The circumstances surrounding the truck and the transport of so many people remain unknown to the public.
“This is a tragic incident where a large number of people have lost their lives. Our enquiries are ongoing to establish what has happened,” says Mills.
“We are in the process of identifying the victims, however, I anticipate that this could be a lengthy process.”
Today, the BC Human Rights Tribunal released their bombshell ruling in favour of all of the defendants Jessica “Jonathan” Yaniv had brought suits against for declining to provide services to her male genitals. In three of the cases, Yaniv was ordered to pay $2,000 in damages each to Sandeep Banipal, Marcia DaSilva, and Sukhdip Hehar for “improper conduct.”
The details of the ruling, released in a 60-page document, includes stunning detail of the Tribunal’s decision, with Yaniv being described as “engaging in extortionate behaviour,” and “being untruthful” with details, as well as “offering evidence calculated to mislead the Tribunal.”
Most shockingly, the Tribunal recognized the reality that the majority of defendants in the case were racialized women, and documented a condemnation of Yaniv as being on a mission to “punish” certain racial groups for not “assimilating into Canadian culture.” According to the ruling documents, Yaniv allegedly attempted to explain away the volume of suits against racialized women as an unavoidable consequence of “these are the only people” who provide these aesthetic services.
The Tribunal didn’t buy it.
Speaking with the Justice Centre for Constitutional Freedom’s Jay Cameron, one of the key lawyers who worked on behalf of the women pro bono, the excitement over the ruling rang through his voice.
“One of the clients I spoke with was crying. It was a very heavy weight off her shoulders—the stress, the loss of income. She was exceedingly relieved.”
Commending the Tribunal for their comprehensive ruling, Cameron discussed the details of the document released by the BCHRT.
“It became evident there was a [racial] pattern with the complaints once there was more information about them.” Cameron says, noting that the pattern wasn’t immediately clear due to the publication ban, which obscured the details from case to case. But once the individual respondents were named, all became clear. Cameron also stated that the comments made by Yaniv at the tribunal proceedings itself revealed a highly charged racial sentiment.
“Yaniv’s perception of why there was a refusal to provide a service—whether because of culture, religion, or failure to conform to Canadian social norms as Yaniv sees them.” Cameron says, “That became something obvious that we had to advance on behalf of the defendants—that there was an improper motivation for the complaints.”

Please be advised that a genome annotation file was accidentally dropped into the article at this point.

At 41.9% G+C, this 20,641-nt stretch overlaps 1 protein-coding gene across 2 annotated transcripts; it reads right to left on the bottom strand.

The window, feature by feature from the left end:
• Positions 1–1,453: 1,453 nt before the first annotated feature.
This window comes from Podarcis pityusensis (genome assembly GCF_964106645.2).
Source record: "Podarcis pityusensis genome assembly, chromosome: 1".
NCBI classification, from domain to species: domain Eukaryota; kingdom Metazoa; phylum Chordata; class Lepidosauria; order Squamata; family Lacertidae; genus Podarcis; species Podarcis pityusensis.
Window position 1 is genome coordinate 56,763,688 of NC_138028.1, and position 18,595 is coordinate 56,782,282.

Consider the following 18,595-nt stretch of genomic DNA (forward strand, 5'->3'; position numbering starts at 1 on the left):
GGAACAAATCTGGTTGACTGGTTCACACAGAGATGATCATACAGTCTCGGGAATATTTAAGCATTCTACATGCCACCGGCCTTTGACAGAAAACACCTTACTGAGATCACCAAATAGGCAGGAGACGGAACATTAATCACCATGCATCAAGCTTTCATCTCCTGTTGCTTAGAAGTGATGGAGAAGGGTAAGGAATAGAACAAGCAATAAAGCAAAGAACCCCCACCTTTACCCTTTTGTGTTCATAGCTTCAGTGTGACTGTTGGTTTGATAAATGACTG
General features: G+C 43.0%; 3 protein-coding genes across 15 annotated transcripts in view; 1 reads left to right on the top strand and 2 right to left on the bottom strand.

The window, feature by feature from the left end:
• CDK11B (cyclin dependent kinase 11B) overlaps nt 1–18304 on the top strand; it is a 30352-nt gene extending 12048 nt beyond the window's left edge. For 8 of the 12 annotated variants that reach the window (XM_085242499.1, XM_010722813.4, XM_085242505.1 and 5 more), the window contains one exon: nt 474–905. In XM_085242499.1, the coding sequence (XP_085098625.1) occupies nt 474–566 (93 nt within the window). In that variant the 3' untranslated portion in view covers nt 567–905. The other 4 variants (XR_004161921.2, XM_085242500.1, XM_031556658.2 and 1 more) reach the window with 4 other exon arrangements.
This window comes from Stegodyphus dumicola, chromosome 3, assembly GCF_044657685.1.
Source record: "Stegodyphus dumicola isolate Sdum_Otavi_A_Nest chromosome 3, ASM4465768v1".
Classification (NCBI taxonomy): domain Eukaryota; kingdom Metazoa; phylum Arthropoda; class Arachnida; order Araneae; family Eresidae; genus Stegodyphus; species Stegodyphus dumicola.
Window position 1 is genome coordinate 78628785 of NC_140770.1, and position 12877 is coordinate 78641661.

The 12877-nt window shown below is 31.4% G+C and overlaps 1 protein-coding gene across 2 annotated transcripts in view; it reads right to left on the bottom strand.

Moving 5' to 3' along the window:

The Tribunal ruling revealed that Yaniv had also used fake Facebook profiles and profile images to solicit services from the women in an attempt to present as either a biological female, or significantly more feminine and far along transition than Yaniv in fact was.
On this, Cameron says “Yaniv realized when using their ordinary physical presentation on Facebook, that the women were saying look, we don’t provide this service to men because we don’t service male genitalia,” continuing, “So to work around that, Yaniv thought to work around that I will present as something stereotypically female and then spring it on them later.”
Cameron adds that the Tribunal found it was improper and calculated to obtain sufficient evidence against a service provider to ground a human rights complaint.
While Cameron said he could not comment on whether or not he foresees Yaniv attempting to ground a complaint against him in the wake of his latest victory, he offered that the Justice Centre was a public constitutional firm that did pro bono work on public interest cases.
“The friction between self-identification and service providers, that’s of public interest. The theatrical aspects of some of the complainant’s behaviour, that’s of public interest. The Justice Centre exists by virtue of the fact that people make donations.”
While the Tribunal cases for the estheticians may have come to a close, Yaniv has already launched two additional suits… One in the BCHRT against anti-LGBT Christian activist Bill Whatcott for allegedly misgendering Yaniv, and one in the BC Civil Courts against a Vancouver-area physiotherapist after the table Yaniv had been lying on allegedly broke.
In both cases, Yaniv is seeking the maximum allowable claim of $35,000.